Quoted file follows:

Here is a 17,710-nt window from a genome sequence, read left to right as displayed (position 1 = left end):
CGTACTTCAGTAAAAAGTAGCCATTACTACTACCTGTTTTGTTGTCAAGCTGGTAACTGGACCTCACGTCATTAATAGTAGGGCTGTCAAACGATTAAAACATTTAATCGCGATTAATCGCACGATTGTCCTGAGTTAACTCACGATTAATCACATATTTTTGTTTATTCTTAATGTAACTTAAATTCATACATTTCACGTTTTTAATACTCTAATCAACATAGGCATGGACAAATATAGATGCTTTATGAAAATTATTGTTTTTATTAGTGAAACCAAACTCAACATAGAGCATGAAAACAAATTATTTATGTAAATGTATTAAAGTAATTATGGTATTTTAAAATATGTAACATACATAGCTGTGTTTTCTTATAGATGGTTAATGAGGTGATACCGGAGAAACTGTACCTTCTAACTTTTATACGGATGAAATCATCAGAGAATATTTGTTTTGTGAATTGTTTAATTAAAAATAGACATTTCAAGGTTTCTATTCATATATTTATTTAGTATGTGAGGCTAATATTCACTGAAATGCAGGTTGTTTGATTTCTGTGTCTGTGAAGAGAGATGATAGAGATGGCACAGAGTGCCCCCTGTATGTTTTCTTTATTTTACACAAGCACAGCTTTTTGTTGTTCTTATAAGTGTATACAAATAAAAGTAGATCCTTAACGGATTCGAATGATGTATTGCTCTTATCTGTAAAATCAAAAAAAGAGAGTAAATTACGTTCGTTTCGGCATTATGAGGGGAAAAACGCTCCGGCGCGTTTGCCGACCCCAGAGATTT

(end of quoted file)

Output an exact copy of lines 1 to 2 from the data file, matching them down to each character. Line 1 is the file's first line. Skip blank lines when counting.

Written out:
Here is a 17,710-nt window from a genome sequence, read left to right as displayed (position 1 = left end):
CGTACTTCAGTAAAAAGTAGCCATTACTACTACCTGTTTTGTTGTCAAGCTGGTAACTGGACCTCACGTCATTAATAGTAGGGCTGTCAAACGATTAAAACATTTAATCGCGATTAATCGCACGATTGTCCTGAGTTAACTCACGATTAATCACATATTTTTGTTTATTCTTAATGTAACTTAAATTCATACATTTCACGTTTTTAATACTCTAATCAACATAGGCATGGACAAATATAGATGCTTTATGAAAATTATTGTTTTTATTAGTGAAACCAAACTCAACATAGAGCATGAAAACAAATTATTTATGTAAATGTATTAAAGTAATTATGGTATTTTAAAATATGTAACATACATAGCTGTGTTTTCTTATAGATGGTTAATGAGGTGATACCGGAGAAACTGTACCTTCTAACTTTTATACGGATGAAATCATCAGAGAATATTTGTTTTGTGAATTGTTTAATTAAAAATAGACATTTCAAGGTTTCTATTCATATATTTATTTAGTATGTGAGGCTAATATTCACTGAAATGCAGGTTGTTTGATTTCTGTGTCTGTGAAGAGAGATGATAGAGATGGCACAGAGTGCCCCCTGTATGTTTTCTTTATTTTACACAAGCACAGCTTTTTGTTGTTCTTATAAGTGTATACAAATAAAAGTAGATCCTTAACGGATTCGAATGATGTATTGCTCTTATCTGTAAAATCAAAAAAAGAGAGTAAATTACGTTCGTTTCGGCATTATGAGGGGAAAAACGCTCCGGCGCGTTTGCCGACCCCAGAGATTT